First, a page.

Approximately 29.1 million Americans (about 9.3% of the overall population) suffer from diabetes, a disease that’s characterized by elevated levels of glucose (sugar) in the blood. Those without such blood level problems can rely on the hormone insulin to turn proper amounts of glucose into energy.
Type 1 diabetic patients are unable to produce any insulin. Those who have Type 2 diabetes either make too little insulin – or they cannot put it to use properly. Only about 1.25 million people in this country suffer from Type I diabetes.
Patients with Type 2 diabetes must often search for new drugs like Invokana, in hopes that it will help them more readily attain proper levels of glucose in their blood with minimum side effects. Of course, diabetics must also pay careful attention to both diet and exercise.New Warning Labels on Type 2 Diabetes SGLT2 Drugs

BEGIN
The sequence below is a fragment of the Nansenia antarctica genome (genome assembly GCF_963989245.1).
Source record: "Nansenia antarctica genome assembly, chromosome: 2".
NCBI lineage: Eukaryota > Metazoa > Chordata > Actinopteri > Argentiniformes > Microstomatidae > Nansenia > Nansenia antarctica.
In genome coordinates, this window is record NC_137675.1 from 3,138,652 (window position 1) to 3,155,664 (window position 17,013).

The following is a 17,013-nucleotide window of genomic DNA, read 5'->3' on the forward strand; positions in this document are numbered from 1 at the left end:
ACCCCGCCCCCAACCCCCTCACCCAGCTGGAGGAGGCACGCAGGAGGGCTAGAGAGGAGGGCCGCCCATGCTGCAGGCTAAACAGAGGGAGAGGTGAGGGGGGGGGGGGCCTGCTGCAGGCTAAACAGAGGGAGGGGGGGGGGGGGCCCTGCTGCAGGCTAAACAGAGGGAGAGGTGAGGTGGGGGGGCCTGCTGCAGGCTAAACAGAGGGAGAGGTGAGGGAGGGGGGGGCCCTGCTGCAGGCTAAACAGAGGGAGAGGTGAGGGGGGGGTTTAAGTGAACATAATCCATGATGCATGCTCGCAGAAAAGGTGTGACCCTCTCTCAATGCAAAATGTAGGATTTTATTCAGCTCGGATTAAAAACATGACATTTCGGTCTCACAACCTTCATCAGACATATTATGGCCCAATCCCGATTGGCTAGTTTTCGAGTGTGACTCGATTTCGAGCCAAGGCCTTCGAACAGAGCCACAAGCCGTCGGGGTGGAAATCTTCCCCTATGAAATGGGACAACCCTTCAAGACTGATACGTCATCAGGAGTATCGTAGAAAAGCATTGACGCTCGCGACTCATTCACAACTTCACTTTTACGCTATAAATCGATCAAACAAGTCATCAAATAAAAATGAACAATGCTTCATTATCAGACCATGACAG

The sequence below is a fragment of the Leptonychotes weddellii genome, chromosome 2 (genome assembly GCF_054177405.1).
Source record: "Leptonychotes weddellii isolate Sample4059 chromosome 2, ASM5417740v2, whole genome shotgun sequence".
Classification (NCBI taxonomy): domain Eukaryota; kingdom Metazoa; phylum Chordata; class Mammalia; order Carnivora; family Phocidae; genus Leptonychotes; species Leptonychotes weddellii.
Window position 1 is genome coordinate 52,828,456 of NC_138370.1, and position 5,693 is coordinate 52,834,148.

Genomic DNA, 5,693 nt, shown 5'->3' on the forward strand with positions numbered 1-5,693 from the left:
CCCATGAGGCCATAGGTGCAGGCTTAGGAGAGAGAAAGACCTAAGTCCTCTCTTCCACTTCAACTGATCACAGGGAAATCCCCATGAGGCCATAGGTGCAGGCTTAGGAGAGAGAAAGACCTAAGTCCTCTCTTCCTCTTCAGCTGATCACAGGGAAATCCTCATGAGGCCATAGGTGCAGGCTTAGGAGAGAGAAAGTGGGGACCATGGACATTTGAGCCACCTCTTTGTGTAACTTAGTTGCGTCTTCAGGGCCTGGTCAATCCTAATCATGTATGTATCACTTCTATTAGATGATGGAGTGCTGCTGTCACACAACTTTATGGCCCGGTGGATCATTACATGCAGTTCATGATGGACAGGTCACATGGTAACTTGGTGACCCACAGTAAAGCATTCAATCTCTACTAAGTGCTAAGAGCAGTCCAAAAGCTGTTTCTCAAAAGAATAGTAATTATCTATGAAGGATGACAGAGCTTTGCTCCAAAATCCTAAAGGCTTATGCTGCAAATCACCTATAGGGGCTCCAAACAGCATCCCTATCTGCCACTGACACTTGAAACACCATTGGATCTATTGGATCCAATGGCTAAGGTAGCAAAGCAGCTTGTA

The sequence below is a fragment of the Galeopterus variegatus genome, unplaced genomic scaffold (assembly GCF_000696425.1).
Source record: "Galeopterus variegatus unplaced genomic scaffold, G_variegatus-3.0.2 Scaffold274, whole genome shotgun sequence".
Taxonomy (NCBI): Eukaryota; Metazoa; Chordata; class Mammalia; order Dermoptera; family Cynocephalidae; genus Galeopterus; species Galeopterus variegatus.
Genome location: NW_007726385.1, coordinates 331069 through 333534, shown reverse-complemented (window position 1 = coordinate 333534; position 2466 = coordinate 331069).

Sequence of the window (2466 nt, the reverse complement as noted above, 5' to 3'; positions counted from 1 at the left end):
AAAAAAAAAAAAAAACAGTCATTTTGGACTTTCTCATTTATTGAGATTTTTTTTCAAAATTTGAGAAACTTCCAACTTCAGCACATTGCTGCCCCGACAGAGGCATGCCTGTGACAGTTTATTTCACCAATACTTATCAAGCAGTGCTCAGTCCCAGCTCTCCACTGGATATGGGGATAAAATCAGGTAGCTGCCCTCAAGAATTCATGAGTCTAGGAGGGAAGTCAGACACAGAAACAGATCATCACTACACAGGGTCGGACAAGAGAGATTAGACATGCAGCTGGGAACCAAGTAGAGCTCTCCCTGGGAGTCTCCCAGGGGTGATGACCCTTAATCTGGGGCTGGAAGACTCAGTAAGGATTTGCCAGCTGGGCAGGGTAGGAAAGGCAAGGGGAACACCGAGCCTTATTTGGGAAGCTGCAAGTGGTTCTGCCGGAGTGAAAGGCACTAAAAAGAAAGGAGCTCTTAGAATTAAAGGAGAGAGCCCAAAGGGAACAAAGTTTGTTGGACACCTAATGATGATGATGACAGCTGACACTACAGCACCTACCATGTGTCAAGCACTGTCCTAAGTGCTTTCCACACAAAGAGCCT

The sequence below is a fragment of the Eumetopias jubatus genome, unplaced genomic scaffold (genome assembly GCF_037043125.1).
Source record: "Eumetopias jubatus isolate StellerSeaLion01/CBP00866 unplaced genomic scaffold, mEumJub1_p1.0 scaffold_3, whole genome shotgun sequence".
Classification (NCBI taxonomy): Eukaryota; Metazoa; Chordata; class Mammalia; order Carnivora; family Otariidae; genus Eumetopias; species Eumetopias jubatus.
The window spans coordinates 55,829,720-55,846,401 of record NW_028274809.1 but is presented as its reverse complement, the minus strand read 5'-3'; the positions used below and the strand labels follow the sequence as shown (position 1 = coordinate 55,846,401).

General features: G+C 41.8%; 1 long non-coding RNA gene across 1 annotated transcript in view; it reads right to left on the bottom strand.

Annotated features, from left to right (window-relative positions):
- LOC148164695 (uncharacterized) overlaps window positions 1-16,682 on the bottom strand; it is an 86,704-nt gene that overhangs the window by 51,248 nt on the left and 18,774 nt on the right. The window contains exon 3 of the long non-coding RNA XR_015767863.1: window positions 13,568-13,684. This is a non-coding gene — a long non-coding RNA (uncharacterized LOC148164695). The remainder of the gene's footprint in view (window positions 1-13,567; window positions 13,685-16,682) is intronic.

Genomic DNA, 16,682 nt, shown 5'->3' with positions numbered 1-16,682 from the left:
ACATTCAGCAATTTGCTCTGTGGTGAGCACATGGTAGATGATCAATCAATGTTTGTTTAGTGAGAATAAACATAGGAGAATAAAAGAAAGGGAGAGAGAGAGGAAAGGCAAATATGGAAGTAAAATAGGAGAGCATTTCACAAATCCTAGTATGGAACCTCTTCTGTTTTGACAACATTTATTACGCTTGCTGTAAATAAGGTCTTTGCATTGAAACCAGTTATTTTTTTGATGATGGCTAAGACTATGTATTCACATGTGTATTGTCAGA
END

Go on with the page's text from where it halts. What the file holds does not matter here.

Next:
In June of 2016, the Food and Drug Administration (FDA) published a new drug safety communication regarding the diabetes medicine canagliflozin (sold by Janssen Pharmaceuticals; Johnson & Johnson is the parent company). Serious drug side effects can develop when many patients take these types of SGLT2 drugs. The abbreviation “SGLT2” refers to sodium-glucose cotransporter-2 inhibitors.
The current list of SGLT2 inhibitors includes:
- Invokana (canagliflozin)
- Invokamet (canagliflozin and metformin)
- Glyxambi (empagliflozin and linagliptin)